VAERS is not designed to indicate whether a vaccine caused a health problem, but is good for detecting patterns of events that might indicate a problem, which in turn might trigger further investigation of a possible safety concern.
The site notes that it contains "unverified reports" of adverse events that occur after vaccination. Anyone can make a report.
Results of searches on the VAERS database appear with this caveat, among others: "VAERS reports alone cannot be used to determine if a vaccine caused or contributed to an adverse event or illness."
As part of heightened safety monitoring for COVID-19 vaccines, the CDC and the Food and Drug Administration "have strongly engaged healthcare providers, public health jurisdictions and the public to report adverse events to VAERS," said CDC spokeswoman Kristen Nordlund.
Dr. Werner Bischoff, professor of infectious diseases at Wake Forest University School of Medicine, said he had "several concerns" with the statement comparing the COVID-19 and flu vaccines.
"Any adverse events, from mild to severe, are much more closely monitored" for COVID-19, given that people receiving the COVID-19 vaccine are observed for at least 15 minutes, which generally does not occur with flu vaccinations, Bischoff said.
"The range of side effects is broad, as with any other vaccine, and we need more data to accurately estimate the occurrence of severe reactions caused by the COVID vaccine," he added.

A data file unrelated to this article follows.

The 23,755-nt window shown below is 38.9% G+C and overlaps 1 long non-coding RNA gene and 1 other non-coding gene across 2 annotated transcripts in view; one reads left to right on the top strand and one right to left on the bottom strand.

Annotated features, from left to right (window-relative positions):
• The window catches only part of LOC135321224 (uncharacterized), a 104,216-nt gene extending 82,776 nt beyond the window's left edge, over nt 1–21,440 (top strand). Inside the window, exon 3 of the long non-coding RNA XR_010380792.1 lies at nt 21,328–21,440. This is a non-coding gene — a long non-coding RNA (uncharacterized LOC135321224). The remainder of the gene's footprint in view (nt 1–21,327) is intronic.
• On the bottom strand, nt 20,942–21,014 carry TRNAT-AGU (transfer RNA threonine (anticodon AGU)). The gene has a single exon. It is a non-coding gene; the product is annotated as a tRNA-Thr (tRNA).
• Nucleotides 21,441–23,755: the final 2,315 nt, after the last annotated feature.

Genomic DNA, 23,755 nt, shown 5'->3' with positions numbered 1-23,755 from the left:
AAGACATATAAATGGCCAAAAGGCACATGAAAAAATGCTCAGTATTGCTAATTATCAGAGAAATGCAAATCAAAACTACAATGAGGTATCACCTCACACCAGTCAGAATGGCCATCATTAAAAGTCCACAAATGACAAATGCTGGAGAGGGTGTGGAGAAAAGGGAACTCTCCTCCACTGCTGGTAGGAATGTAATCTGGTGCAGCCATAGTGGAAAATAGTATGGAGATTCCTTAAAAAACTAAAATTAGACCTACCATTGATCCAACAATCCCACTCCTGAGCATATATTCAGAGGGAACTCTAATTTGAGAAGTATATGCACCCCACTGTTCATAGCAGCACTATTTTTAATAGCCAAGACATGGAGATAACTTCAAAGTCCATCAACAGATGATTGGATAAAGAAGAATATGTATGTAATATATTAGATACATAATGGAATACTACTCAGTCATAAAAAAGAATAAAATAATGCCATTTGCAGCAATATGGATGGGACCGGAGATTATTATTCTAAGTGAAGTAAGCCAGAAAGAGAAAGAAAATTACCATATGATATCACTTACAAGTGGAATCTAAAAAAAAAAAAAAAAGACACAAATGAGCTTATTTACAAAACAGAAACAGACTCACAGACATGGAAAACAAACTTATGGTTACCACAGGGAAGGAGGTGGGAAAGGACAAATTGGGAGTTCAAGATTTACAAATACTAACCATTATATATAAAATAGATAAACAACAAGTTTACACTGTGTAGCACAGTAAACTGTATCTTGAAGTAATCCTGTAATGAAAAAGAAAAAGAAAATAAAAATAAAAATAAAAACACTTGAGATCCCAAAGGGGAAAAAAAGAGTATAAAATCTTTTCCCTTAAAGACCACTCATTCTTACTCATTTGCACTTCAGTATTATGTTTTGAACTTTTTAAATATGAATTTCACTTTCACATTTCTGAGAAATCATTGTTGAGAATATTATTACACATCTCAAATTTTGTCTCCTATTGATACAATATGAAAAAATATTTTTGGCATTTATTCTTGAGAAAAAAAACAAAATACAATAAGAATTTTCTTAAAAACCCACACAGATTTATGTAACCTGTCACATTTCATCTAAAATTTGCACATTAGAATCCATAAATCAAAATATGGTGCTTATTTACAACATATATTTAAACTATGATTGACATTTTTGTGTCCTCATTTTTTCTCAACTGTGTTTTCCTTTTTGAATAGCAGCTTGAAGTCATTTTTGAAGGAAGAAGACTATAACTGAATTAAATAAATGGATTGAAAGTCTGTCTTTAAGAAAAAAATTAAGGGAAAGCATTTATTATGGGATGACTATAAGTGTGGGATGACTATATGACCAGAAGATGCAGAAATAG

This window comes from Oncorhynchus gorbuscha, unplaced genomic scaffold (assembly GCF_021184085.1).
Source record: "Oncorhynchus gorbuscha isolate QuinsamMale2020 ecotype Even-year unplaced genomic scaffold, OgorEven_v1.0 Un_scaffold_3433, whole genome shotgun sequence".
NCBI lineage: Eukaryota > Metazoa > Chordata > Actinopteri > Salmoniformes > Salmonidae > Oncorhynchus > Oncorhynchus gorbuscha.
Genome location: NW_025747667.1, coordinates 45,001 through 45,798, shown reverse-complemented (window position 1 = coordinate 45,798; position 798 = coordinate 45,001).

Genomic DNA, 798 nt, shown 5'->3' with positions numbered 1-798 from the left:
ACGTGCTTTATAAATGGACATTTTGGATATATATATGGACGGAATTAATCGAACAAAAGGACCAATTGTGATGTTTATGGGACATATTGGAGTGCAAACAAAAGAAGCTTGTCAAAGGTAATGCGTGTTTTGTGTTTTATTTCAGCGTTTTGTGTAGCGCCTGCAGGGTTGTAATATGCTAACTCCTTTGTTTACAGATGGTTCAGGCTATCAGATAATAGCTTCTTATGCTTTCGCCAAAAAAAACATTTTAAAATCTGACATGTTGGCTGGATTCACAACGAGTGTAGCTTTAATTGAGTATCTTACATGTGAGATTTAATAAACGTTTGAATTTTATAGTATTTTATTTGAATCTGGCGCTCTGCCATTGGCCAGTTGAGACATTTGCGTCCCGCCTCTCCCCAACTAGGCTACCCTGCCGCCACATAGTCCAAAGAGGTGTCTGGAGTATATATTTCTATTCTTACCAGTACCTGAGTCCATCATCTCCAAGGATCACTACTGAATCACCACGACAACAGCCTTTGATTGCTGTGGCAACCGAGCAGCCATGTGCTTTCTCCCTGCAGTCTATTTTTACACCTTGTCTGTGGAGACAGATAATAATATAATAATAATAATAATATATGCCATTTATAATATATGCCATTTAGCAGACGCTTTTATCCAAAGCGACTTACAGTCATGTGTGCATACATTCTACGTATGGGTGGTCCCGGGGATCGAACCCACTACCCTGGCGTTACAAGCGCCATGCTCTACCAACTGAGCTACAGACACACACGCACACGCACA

"Making comparisons at this early stage may lead to misinterpretation," he said.
The Ron Paul Institute did not respond to our requests for further information.
An article shared in Facebook posts claimed: "Coronavirus vaccinations seem to be causing 50 times the adverse events of flu vaccinations after just the first of two shots."
A journalist’s search of raw data from the CDC’s reporting system indicated that the rate of reported "adverse events" following COVID-19 vaccinations is many times higher than for the flu shots. The journalist who surfaced the data that the article drew from said he wasn’t drawing any conclusions about cause and effect.
The CDC and experts say the raw data from the reporting system cannot be used to draw conclusions about whether vaccinations cause the adverse events. Experts say the data about the new COVID-19 vaccinations are too new to make meaningful comparisons to flu shots.
We rate the statement Mostly False.
Ron Paul Institute for Peace and Prosperity, "Coronavirus Vaccinations Seem to be Causing 50 Times the Adverse Events of Flu Vaccinations after Just the First of Two Shots," (archived here) Jan. 6, 2021
Twitter, Alex Berenson tweets, Jan. 5, 2021
Zero Hedge, "Rate Of Adverse Reactions To COVID Vaccines Already 50x Higher Than Flu Shot," Jan. 5, 2021
Email, Dr. Paul Offit, director of the Vaccine Education Center and an attending physician in the Division of Infectious Diseases at Children's Hospital of Philadelphia, Jan. 11, 2021
Email, Centers for Disease Prevention and Control spokeswoman Kristen Nordlund, Jan. 11, 2021
U.S. Department of Health and Human Services, "About VAERS," accessed Jan. 12, 2021
Email, Tara Smith, professor of Epidemiology, Kent State University, Jan. 14, 2021
Email, Dr. Werner Bischoff, Wake Forest University School of Medicine professor of infectious diseases, whose research interests include COVID-19 and influenza, Jan. 11, 2021
Email, Texas A&M University biology professor Global Health Research Complex chief virologist Ben Neuman, Jan. 11, 2021
Interview, journalist Alex Berenson, Jan. 13, 2021